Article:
"Where then, Oh King," asked Nagasena, "is this chariot in which you say you came? You are a mighty king of all the continent of India and yet speak a lie when you say there is no chariot." In this way by sheer analysis, by breaking up what is signified by chariot into its various component parts, Nagasena was able to convince the King that a chariot as such does not exist, but only component parts exist. So much so that the King was able to answer thus, — "Venerable Nagasena, I speak no lie. The word ‘chariot’ is but a figure of speech, a term, an appellation, a convenient designation for pole, axle, wheels, chariot-body and banner staff."

    Similarly, "human being", "man", "I" are mere names and terms, not corresponding to anything that is really and actually existing I.

    Mara:

    By whom was this living being created?
    Where is the living being's maker?
    Where has the living being originated?
    Where does the living being
    cease?

    Sister Vajira:

    What? Do you assume a 'living being,' Mara?
    Do you take a position?
    This is purely a pile of fabrications.
    Here no living being
    can be pinned down.

    Just as when, with an assemblage of parts,
    there's the word,
    chariot,
    even so when aggregates are present,
    there's the convention of
    living being.

    For only stress is what comes to be;
    stress, what remains & falls away.
    Nothing but stress comes to be.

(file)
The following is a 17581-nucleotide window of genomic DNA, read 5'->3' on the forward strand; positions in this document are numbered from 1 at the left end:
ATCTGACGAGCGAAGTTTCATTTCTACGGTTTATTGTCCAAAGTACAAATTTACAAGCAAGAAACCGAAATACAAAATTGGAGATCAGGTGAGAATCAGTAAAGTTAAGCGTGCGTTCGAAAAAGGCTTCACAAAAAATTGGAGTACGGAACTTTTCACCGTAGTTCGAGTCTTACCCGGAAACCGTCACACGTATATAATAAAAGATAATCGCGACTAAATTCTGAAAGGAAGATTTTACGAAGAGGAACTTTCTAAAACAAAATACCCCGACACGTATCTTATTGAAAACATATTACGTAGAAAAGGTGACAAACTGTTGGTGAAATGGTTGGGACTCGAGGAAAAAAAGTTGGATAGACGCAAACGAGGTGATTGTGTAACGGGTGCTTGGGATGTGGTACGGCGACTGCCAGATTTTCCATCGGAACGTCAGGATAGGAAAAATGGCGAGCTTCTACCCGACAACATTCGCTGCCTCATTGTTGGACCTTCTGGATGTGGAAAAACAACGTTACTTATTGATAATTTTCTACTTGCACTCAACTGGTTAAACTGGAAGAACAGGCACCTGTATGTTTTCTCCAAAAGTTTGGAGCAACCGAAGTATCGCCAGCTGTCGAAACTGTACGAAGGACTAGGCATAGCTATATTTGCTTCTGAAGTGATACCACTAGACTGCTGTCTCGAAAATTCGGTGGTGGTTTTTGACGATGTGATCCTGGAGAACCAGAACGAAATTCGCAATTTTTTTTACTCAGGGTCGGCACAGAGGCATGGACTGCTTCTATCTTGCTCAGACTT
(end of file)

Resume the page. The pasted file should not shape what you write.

Nothing ceases but stress.

    Zenshinkarasti
  • NevermindNevermind Bitter & Hateful Veteran

    @AldrisTorvalds said:
    Nevermind The air you breathe in the presence of other people is all mixing and being redistributed anyway.The absence of other people in your direct vicinity doesn't mean the air you're breathing isn't just the same... recycled. Everything is recycled.

    The very particles that make up your body used to be plants and other animals. There's plenty you can be disgusted about, but that's a view that separates "you" from the totality. That wall between self/other is entirely mind-made, and it needs brought down. Well, it doesn't need brought down, but if you're practicing Buddhism that's what it's all about.

    Buddhism is about bad breath?

  • The Jewel Ornament of Liberation says that lying leads to bad breath.

  • ToraldrisToraldris   -`-,-{@     Zen Nud... Buddhist     @}-,-`-   East Coast, USA Veteran
    edited April 2014

    @Nevermind I'll get back to you.

  • ToraldrisToraldris   -`-,-{@     Zen Nud... Buddhist     @}-,-`-   East Coast, USA Veteran
    edited April 2014

    @Jeffrey Onions and garlic don't help... not one bit. In fact, if you eat a lot of garlic it will exude from the pores of your skin. I might know someone that's a bit of a garlic nut. ;) Maybe "some" can be healthy for you, but phew!